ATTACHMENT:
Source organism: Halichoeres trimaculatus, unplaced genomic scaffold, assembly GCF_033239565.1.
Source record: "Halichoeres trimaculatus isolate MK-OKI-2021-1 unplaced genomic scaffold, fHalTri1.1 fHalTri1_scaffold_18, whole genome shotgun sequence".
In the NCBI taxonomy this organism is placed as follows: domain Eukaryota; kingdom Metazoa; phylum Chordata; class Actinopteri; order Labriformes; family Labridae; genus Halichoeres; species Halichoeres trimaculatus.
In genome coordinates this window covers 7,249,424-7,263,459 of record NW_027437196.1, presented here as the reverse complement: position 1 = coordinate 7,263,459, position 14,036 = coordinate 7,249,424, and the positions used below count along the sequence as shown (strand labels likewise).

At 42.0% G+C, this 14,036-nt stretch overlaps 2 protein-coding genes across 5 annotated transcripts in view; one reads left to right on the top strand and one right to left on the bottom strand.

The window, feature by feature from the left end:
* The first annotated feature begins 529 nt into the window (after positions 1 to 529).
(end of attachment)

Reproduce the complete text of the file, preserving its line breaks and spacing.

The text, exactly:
Source organism: Halichoeres trimaculatus, unplaced genomic scaffold, assembly GCF_033239565.1.
Source record: "Halichoeres trimaculatus isolate MK-OKI-2021-1 unplaced genomic scaffold, fHalTri1.1 fHalTri1_scaffold_18, whole genome shotgun sequence".
In the NCBI taxonomy this organism is placed as follows: domain Eukaryota; kingdom Metazoa; phylum Chordata; class Actinopteri; order Labriformes; family Labridae; genus Halichoeres; species Halichoeres trimaculatus.
In genome coordinates this window covers 7,249,424-7,263,459 of record NW_027437196.1, presented here as the reverse complement: position 1 = coordinate 7,263,459, position 14,036 = coordinate 7,249,424, and the positions used below count along the sequence as shown (strand labels likewise).

At 42.0% G+C, this 14,036-nt stretch overlaps 2 protein-coding genes across 5 annotated transcripts in view; one reads left to right on the top strand and one right to left on the bottom strand.

The window, feature by feature from the left end:
* The first annotated feature begins 529 nt into the window (after positions 1 to 529).